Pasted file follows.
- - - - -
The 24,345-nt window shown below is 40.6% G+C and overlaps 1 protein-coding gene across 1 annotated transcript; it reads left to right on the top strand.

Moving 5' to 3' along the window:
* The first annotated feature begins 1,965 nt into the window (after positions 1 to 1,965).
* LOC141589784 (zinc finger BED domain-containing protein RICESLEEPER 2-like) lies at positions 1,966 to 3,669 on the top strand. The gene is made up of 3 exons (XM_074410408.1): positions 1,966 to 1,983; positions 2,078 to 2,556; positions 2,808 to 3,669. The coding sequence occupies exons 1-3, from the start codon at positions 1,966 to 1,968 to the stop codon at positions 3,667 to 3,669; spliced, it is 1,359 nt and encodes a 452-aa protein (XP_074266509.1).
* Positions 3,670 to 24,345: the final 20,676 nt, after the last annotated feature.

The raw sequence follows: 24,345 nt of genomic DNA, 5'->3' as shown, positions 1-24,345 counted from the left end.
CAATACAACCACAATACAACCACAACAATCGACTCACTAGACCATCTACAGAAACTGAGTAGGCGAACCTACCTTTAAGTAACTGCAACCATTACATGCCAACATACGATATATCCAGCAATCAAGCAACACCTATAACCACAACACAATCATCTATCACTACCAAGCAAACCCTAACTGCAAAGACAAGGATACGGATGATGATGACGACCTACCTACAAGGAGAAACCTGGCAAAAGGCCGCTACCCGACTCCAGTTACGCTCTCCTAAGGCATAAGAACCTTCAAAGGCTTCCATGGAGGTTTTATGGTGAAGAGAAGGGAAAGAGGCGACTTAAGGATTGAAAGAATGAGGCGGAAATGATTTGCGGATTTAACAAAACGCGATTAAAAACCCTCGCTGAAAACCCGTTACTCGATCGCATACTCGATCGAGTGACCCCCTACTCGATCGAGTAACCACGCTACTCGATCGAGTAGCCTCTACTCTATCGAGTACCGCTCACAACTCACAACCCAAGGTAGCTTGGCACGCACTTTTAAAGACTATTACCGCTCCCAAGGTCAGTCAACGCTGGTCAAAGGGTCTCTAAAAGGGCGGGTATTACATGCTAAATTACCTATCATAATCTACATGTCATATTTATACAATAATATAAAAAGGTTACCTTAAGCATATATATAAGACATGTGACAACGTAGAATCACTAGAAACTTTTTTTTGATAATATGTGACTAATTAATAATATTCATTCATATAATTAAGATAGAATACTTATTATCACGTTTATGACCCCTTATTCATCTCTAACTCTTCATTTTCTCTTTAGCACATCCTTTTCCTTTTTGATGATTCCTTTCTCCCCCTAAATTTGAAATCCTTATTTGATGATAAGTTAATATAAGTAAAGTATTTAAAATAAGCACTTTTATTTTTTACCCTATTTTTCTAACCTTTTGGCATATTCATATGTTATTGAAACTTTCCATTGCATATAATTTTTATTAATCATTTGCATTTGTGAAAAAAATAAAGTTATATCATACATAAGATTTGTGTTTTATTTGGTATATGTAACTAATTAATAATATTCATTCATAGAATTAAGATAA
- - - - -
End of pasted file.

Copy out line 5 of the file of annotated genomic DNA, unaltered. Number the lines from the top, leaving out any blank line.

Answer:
* Positions 3,670 to 24,345: the final 20,676 nt, after the last annotated feature.